09/06 - Stage 5 - Ypres to Arenberg Porte du Hainaut - 155.5 km

This is without a doubt the most feared flat stage of this year’s Tour de France. You won’t win the race today, but you can most certainly lose it.

The route
Starting out in Ypres, in theory, the first 55 km in Belgium shouldn’t trouble the riders much. However, severe crosswinds may blow the race a part before the peloton even gets to the first section of cobblestones. 10 km after entering France, the peloton reaches Roubaix. 30 km later, the riders start on the first of nine pave sections. On the contrary to Paris-Roubaix, the first section today is the notorious Carrefour de l'Arbre. The riders will only do 1.1 km on these cobblestones compared to the 2.1 km in Paris-Roubaix. Still, it will be enough to make a huge selection already. The fight for positions before reaching this point will be furious and the speed extremely fast. All the GC riders will want to be near the front. The weather forecast shows rain, meaning it would be close to a miracle if everybody stayed upright on this difficult section.

The next very difficult pave section is Mons-en-Pévèle. In Paris-Roubaix, this section is 3 km long. Again, today, the riders will only have to suffer for 1 km. For the pure climbers, however, this one kilometer will probably feel like 10. Just a few minutes later, it’s time for the Bersée section. The peloton will most likely already be in pieces at this point. After this, there are only 40 km to go but the riders still have to overcome four difficult pave sections.

The most demanding one is Hornaing, starting with 15.5 km to go. In Paris-Roubaix, this section has the maximum five stars and the riders will have to do all 3.7 km. This is a key moment. The classic specialists without a GC rider to look after will most likely try to put in a strong attack here. However, don’t forget that this is a very short stage, only 155.5 km, meaning the riders will be much fresher than in Paris-Roubaix where they have another 100 km in the legs. Therefore, it will be much harder to drop your rivals.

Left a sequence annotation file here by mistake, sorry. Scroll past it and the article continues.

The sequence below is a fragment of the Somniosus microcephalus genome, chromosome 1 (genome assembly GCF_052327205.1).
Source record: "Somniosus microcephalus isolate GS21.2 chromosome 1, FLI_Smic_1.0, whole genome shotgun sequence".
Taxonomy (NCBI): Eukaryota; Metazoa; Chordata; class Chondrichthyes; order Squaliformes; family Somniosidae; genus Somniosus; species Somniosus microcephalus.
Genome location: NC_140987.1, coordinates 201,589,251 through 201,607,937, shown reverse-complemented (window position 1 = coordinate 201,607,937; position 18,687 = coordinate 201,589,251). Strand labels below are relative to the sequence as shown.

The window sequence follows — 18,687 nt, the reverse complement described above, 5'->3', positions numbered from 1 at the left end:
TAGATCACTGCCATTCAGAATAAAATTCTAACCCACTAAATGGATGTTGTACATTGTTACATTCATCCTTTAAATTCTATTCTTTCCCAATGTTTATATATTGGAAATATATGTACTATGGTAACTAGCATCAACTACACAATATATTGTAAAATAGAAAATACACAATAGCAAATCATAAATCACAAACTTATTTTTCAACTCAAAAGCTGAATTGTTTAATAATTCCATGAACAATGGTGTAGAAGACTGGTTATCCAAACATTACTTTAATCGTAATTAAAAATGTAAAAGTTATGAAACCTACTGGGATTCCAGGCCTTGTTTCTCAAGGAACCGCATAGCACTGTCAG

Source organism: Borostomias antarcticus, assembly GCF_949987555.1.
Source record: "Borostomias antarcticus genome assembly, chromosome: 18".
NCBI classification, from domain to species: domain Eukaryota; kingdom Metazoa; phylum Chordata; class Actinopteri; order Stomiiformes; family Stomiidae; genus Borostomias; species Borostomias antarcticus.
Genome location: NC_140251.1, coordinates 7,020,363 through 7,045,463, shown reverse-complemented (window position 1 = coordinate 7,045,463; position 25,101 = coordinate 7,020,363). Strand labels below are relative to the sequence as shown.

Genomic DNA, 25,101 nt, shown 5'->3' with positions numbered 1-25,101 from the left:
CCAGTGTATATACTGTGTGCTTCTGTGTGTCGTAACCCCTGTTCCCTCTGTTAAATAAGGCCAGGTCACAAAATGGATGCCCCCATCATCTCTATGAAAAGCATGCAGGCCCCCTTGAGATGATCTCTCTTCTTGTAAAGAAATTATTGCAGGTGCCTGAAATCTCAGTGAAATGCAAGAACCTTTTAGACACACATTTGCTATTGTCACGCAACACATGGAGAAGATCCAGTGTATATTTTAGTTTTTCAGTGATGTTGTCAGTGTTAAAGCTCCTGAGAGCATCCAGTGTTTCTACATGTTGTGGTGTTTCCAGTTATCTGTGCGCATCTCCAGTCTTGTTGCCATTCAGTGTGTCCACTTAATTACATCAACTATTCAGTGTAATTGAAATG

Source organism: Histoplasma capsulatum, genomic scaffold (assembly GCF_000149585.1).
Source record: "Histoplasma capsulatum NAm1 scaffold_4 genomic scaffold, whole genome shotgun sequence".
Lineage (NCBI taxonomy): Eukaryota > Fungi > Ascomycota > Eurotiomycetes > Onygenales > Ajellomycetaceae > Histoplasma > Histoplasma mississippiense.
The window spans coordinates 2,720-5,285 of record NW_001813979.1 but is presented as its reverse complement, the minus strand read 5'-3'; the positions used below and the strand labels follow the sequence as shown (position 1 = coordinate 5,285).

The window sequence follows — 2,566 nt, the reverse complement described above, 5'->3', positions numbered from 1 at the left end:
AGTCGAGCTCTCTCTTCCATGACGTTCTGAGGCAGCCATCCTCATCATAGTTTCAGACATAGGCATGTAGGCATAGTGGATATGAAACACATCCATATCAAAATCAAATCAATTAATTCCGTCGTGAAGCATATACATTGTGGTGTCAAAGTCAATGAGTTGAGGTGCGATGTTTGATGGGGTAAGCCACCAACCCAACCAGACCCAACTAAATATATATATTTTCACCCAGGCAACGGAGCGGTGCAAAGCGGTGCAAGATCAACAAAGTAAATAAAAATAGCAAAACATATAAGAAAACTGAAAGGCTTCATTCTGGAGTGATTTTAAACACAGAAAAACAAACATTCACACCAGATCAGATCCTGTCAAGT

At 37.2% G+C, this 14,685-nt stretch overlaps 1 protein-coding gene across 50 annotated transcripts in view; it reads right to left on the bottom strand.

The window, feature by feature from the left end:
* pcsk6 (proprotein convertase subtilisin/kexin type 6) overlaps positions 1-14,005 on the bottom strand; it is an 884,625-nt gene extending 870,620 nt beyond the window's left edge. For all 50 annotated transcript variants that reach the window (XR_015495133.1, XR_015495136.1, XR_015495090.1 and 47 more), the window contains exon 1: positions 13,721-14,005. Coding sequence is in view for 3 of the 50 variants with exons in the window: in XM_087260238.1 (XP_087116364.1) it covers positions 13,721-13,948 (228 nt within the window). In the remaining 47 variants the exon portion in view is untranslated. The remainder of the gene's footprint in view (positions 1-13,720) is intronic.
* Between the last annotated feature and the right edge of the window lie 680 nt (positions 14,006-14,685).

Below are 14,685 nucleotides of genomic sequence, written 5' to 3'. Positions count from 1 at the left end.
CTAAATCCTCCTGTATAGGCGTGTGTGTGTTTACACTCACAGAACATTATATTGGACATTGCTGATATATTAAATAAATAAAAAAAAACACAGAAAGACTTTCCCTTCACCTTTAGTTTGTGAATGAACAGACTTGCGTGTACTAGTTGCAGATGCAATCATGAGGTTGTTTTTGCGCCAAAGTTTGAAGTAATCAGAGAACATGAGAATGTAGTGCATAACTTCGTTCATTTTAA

Update: Due to bad weather, pave section 5 and 7 are cancelled!

The finish
With 6.5 km to go, the riders reach the final pave section of the day. The following 1.6 km aren’t as difficult as the previous ones, but at this point in the race, many won’t be able to feel the difference. The run-in is the same as in 2010, when Thor Hushovd won the stage in front of Geraint Thomas. It has a couple of tricky corners, with the last one, a left-hand bend, just 900 meters from the line. The final 650 meters are straight-out towards the finishing line.

The favorites
In my preview of Paris-Roubaix this year, I named Fabian Cancellara, Sep Vanmarck and Peter Sagan as the three top candidates. To me, these are some of the biggest favorites again today. However, as already mentioned, it’s very important to remember that the distance today is much shorter than in Paris-Roubaix. Riders who wouldn’t be able to fight with the top candidates after 250 km, might have a chance today. Therefore, don’t be surprised if this ends in a sprint.

Today we will see two races within the race. One for the general classification and one for the stage win. In 2010, Fabian Cancellara’s sole purpose was to make sure Andy Schleck was in the front group. He wasn’t given a chance to win the stage. This year, Cancellara has been given a free role for today. He wasn’t able to win Paris-Roubaix this year, but (of course) he managed to finish on the podium. I expect Cancellara to go hard on the long and difficult Hornaing pave section. If he gets just a 10 seconds gap, the rest won’t see him again before they cross the line.